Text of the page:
How to Choose the Best SEER Rating for Your Home
Most central air conditioners range between 14 and 20 SEER although there are models that go as high as 27 SEER. This means that you have a lot of choices in terms of energy efficiency. As a result, it is always helpful to compare potential energy savings and purchase prices.
Specifically, you’ll want to calculate approximately how much your total energy costs would be over the expected life of the unit to determine whether a higher SEER model is worth the added cost. You can do this by taking your electricity rate and multiplying it by how many kilowatt-hours the unit would be expected to use in one summer. You can then multiply this number by how the expected lifespan of the unit to determine the total expected energy costs over the life of the unit.
The average lifespan of a central air conditioner is around 10 to 15 years. In hotter climates like those in California, you will likely end up on the lower end of this range since your AC will see much more use. Heat pumps will generally last for around eight to 12 years while ductless mini-split ACs can last for anywhere from 20 to 30 years.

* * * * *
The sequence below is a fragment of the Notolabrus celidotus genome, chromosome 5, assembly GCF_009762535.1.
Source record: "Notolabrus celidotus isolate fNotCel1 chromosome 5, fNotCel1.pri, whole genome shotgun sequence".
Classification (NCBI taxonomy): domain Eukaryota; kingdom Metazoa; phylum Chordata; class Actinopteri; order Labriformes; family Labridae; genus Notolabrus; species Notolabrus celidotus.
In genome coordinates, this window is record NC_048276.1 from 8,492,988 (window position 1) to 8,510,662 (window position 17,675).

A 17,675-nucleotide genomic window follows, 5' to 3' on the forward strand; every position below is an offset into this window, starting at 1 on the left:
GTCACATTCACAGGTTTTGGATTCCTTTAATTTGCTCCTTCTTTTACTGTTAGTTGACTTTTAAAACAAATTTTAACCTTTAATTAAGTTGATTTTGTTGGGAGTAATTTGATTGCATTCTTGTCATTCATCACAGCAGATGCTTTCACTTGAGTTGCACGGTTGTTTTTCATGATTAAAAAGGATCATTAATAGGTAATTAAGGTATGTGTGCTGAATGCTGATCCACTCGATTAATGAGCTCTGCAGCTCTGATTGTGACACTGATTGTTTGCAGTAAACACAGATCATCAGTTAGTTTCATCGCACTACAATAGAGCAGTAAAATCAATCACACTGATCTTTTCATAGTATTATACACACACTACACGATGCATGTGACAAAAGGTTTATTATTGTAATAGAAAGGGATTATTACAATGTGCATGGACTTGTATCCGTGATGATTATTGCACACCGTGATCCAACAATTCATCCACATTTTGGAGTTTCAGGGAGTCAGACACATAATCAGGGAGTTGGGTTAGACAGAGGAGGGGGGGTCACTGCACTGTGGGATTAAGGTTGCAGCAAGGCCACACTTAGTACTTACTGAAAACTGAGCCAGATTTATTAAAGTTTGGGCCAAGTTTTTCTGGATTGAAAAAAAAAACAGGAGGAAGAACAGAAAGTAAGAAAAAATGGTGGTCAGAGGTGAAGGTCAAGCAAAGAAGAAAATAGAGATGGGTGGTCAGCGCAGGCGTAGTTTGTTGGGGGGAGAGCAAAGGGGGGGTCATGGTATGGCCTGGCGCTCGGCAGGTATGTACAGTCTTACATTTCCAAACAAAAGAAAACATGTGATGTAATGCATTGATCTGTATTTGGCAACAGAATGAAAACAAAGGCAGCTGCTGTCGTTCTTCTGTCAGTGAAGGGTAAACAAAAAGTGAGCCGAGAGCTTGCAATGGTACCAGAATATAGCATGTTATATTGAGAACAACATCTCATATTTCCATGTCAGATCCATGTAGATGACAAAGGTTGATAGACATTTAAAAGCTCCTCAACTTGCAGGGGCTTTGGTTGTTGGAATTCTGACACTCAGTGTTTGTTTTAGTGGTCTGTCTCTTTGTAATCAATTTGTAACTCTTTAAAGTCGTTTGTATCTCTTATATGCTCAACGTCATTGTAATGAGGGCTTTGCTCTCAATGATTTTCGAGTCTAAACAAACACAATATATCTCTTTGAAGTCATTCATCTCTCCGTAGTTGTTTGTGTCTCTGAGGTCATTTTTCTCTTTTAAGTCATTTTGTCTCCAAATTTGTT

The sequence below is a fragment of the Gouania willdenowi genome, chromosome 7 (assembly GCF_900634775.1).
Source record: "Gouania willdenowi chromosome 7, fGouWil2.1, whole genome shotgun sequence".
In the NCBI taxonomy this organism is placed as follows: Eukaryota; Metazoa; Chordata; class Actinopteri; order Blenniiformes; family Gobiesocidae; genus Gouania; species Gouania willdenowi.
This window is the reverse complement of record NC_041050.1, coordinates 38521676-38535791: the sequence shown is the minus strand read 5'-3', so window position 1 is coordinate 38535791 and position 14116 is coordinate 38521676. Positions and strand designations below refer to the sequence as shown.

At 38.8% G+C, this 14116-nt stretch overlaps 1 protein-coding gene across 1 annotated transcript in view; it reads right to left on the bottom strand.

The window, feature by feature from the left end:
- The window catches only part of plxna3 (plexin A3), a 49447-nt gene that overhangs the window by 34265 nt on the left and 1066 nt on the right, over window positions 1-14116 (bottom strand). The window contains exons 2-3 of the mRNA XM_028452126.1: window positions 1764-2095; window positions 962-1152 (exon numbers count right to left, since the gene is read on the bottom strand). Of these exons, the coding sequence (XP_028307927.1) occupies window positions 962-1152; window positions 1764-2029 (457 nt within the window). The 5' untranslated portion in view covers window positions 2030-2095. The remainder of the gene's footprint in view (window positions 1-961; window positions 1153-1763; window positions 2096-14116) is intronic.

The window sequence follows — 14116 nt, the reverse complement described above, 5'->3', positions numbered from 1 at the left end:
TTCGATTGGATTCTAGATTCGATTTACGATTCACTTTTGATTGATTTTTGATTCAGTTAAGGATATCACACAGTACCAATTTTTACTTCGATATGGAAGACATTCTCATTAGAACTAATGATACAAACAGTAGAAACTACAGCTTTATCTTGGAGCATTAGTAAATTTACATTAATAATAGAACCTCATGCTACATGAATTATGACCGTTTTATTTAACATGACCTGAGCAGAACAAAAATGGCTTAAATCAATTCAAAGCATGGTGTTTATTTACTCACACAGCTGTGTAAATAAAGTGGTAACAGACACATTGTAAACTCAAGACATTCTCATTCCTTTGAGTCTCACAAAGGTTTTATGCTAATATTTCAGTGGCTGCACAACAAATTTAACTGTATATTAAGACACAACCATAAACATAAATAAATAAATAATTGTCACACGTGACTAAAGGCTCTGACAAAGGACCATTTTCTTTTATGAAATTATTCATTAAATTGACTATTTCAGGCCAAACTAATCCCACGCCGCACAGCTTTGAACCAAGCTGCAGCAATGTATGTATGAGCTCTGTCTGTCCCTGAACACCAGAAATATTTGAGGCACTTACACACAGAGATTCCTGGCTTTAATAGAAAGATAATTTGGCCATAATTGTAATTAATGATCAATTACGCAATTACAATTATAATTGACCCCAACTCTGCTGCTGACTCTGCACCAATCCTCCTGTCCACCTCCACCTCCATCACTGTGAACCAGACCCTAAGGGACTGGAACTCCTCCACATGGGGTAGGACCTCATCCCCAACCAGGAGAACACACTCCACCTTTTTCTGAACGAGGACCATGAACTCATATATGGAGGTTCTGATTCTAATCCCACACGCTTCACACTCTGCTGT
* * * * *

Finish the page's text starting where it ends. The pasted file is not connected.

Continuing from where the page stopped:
Although the highest SEER units can be a great choice if energy efficiency is your main concern, the fact is that most people tend to choose a model in the lower to mid-range as these tend to offer the best value for your money. Unless you’re on an extremely tight budget, you probably don’t want to choose the bare minimum since, in the long run, it will end up costing you much more in energy. On the other hand, you also probably don’t want to go too high either since the added energy savings will generally never offset the additional costs.
Ensuring your home stays cool throughout the summer is obviously important, but it can also be quite costly. This is where SEER comes in handy by enabling you to estimate your expected costs and determine what unit is best for your budget. At Crystal Blue Plumbing, Heating & Air, our expert technicians can evaluate your home and help to ensure you get the best air conditioner for your needs. We have been providing exceptional heating, cooling, and plumbing services to customers in the Sacramento area for more than 40 years, and we have the experience to help you ensure your home is comfortable all year long. If you have any questions about SEER ratings or your options for a new air conditioner, give us a call today.